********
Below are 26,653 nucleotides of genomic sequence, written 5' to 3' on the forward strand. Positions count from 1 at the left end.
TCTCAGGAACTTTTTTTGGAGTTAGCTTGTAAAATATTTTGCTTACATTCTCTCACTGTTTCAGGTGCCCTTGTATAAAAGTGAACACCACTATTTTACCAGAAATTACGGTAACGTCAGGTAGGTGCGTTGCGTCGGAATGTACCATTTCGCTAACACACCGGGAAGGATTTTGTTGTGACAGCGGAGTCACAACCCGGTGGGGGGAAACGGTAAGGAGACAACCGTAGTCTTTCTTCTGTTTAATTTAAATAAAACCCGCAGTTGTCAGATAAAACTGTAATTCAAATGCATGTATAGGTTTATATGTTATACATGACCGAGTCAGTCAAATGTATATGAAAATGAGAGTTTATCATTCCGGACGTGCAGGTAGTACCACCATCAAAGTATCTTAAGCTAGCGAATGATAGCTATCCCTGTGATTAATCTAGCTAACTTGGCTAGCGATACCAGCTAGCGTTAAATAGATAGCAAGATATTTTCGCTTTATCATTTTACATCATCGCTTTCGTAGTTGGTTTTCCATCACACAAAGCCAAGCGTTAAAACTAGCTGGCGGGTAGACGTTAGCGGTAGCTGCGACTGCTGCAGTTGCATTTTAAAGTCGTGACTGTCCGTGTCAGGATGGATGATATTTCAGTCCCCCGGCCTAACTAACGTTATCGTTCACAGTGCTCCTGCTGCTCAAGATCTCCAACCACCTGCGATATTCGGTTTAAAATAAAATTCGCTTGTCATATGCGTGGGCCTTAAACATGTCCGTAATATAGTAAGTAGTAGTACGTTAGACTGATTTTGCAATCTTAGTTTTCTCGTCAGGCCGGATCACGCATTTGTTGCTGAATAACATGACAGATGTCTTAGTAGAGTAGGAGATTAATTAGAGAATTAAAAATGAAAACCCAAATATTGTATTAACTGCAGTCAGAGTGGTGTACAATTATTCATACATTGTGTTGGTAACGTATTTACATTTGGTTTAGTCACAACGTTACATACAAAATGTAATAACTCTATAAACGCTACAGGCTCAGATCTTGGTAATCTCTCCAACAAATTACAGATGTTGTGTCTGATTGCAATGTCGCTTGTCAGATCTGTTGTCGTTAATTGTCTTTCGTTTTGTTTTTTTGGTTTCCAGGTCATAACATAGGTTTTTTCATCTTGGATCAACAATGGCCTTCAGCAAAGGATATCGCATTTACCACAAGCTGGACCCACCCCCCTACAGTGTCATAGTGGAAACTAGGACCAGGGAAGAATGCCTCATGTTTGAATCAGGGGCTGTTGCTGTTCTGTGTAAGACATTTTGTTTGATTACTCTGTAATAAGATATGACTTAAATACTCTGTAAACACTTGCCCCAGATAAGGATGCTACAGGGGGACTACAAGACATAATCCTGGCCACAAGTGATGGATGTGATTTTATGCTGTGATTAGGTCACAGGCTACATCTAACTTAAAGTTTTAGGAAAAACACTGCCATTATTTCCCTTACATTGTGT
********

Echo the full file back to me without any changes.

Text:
Below are 26,653 nucleotides of genomic sequence, written 5' to 3' on the forward strand. Positions count from 1 at the left end.
TCTCAGGAACTTTTTTTGGAGTTAGCTTGTAAAATATTTTGCTTACATTCTCTCACTGTTTCAGGTGCCCTTGTATAAAAGTGAACACCACTATTTTACCAGAAATTACGGTAACGTCAGGTAGGTGCGTTGCGTCGGAATGTACCATTTCGCTAACACACCGGGAAGGATTTTGTTGTGACAGCGGAGTCACAACCCGGTGGGGGGAAACGGTAAGGAGACAACCGTAGTCTTTCTTCTGTTTAATTTAAATAAAACCCGCAGTTGTCAGATAAAACTGTAATTCAAATGCATGTATAGGTTTATATGTTATACATGACCGAGTCAGTCAAATGTATATGAAAATGAGAGTTTATCATTCCGGACGTGCAGGTAGTACCACCATCAAAGTATCTTAAGCTAGCGAATGATAGCTATCCCTGTGATTAATCTAGCTAACTTGGCTAGCGATACCAGCTAGCGTTAAATAGATAGCAAGATATTTTCGCTTTATCATTTTACATCATCGCTTTCGTAGTTGGTTTTCCATCACACAAAGCCAAGCGTTAAAACTAGCTGGCGGGTAGACGTTAGCGGTAGCTGCGACTGCTGCAGTTGCATTTTAAAGTCGTGACTGTCCGTGTCAGGATGGATGATATTTCAGTCCCCCGGCCTAACTAACGTTATCGTTCACAGTGCTCCTGCTGCTCAAGATCTCCAACCACCTGCGATATTCGGTTTAAAATAAAATTCGCTTGTCATATGCGTGGGCCTTAAACATGTCCGTAATATAGTAAGTAGTAGTACGTTAGACTGATTTTGCAATCTTAGTTTTCTCGTCAGGCCGGATCACGCATTTGTTGCTGAATAACATGACAGATGTCTTAGTAGAGTAGGAGATTAATTAGAGAATTAAAAATGAAAACCCAAATATTGTATTAACTGCAGTCAGAGTGGTGTACAATTATTCATACATTGTGTTGGTAACGTATTTACATTTGGTTTAGTCACAACGTTACATACAAAATGTAATAACTCTATAAACGCTACAGGCTCAGATCTTGGTAATCTCTCCAACAAATTACAGATGTTGTGTCTGATTGCAATGTCGCTTGTCAGATCTGTTGTCGTTAATTGTCTTTCGTTTTGTTTTTTTGGTTTCCAGGTCATAACATAGGTTTTTTCATCTTGGATCAACAATGGCCTTCAGCAAAGGATATCGCATTTACCACAAGCTGGACCCACCCCCCTACAGTGTCATAGTGGAAACTAGGACCAGGGAAGAATGCCTCATGTTTGAATCAGGGGCTGTTGCTGTTCTGTGTAAGACATTTTGTTTGATTACTCTGTAATAAGATATGACTTAAATACTCTGTAAACACTTGCCCCAGATAAGGATGCTACAGGGGGACTACAAGACATAATCCTGGCCACAAGTGATGGATGTGATTTTATGCTGTGATTAGGTCACAGGCTACATCTAACTTAAAGTTTTAGGAAAAACACTGCCATTATTTCCCTTACATTGTGT